Main course

Pheasant crumble pie

The pheasant crumble pie is the favourite dish of none other than His Royal Highness, Charles, Prince of Wales, Duke of Cornwall and Duke of Rothesay.

With a near limitless supply of game birds from the Royal estates and the Duchy of Cornwall, it is not surprising that Charles prefers to eat from his own fields and forests. In doing so, he is not only saving money, but also conserving rural landscapes and providing wildlife habitats (despite what the blood sports naysayers might have to grumble).

HRH Charles, Prince of Wales (1948–). Official photograph.

The Prince is quite keen on food, and takes a great deal of interest in what the royal chefs are producing. It was most likely during one of his many expeditions to the kitchen that he will have had handed over a recipe for pheasant crumble pie apparently gifted by a friend. A similar excursion to the bowels of Windsor Castle will have been the start point for the Prince’s famous invention ‘grousakka,’ which is essentially a Greek moussaka made with estate-shot grouse.

As a keen farmer and follower of country pursuits, the Prince finally caved into to relentless requests from the Features Editor of Country Life to guest edit an edition of her magazine. This coup was finally achieved on 14 November 2018.

Country Life, 14 November 2018

Among a series of articles covering the importance of the countryside, showcases for food producers, and comments on his environmental legacy of, Charles revealed the recipe for his favourite dish – the pheasant crumble pie. The recipe was accompanied by a video (below) of John Williams MBE, head chef of the Michelin-starred Ritz restaurant, making a version of the pie.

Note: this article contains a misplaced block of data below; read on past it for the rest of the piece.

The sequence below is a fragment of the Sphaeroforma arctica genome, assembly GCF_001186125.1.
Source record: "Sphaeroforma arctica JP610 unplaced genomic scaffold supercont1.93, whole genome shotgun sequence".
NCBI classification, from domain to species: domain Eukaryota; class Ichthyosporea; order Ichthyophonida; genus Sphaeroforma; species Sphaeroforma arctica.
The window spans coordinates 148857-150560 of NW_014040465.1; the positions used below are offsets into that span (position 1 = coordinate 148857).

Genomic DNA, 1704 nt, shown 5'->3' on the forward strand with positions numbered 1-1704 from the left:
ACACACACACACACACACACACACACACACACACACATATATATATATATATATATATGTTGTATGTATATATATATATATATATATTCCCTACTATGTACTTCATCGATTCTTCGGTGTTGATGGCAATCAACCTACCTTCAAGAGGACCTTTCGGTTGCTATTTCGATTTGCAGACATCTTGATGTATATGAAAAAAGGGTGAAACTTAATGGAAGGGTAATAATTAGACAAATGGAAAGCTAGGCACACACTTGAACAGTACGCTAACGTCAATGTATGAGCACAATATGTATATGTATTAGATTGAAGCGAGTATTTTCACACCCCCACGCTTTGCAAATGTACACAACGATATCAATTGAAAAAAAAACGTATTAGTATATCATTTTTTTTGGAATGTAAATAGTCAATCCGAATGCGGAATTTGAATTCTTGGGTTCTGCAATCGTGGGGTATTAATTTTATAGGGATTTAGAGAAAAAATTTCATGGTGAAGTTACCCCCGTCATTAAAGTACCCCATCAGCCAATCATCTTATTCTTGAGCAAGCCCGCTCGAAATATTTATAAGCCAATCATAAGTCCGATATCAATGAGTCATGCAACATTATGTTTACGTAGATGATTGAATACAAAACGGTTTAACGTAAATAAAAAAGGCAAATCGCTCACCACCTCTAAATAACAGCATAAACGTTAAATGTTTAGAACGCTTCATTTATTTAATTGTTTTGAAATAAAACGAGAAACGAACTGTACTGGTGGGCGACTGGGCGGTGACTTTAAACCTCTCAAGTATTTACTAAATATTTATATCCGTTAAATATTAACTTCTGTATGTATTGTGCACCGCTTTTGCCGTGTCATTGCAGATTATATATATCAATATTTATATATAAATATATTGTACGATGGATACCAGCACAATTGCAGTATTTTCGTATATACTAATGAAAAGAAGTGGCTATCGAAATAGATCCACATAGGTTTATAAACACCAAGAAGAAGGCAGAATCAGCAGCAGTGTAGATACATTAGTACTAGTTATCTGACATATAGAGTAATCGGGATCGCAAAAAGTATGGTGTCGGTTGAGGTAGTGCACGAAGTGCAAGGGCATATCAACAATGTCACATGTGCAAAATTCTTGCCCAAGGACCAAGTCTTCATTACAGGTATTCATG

When we saw the clip, we simply had to make the dish. Everything about it is perfect for the application of pheasant. There is a creamy sauce that completely does away with the dryness common in pheasant dishes. The crumble top is spiked with smoked bacon, which echoes the countless roast pheasant recipes that lard the bird with pig strips. Importantly, there is not a thing about it that is difficult, so long as you know your way around a velouté.

HRH suggests that this dish will feed four people. If he thinks that, I would plan on a McDonalds on the way home from the palace should you be invited for dinner. One bird will feed two. For four, you need a brace.

The Ritz’s John Williams cooks pheasant crumble pie. Williams’ method differs a little from the recipe given here.

Pheasant crumble pie

1 Star2 Stars3 Stars4 Stars5 Stars (12 votes, average: 4.25 out of 5)
By HRH Charles, Prince of Wales Serves: 2
Cooking Time: 1–2 hours


  • For the stock:
  • 1 pheasant
  • 1 medium onion, cut into a medium dice
  • 1 large carrot, cut into a large dice
  • 4 sticks of celery, cut into quarters
  • 2 bay leaves
  • Large sprig of thyme
  • 6 juniper berries
  • 4 peppercorns
  • Splash of sherry
  • For the roux sauce:
  • 40g butter
  • 40g plain flour
  • 300ml of the pheasant stock made above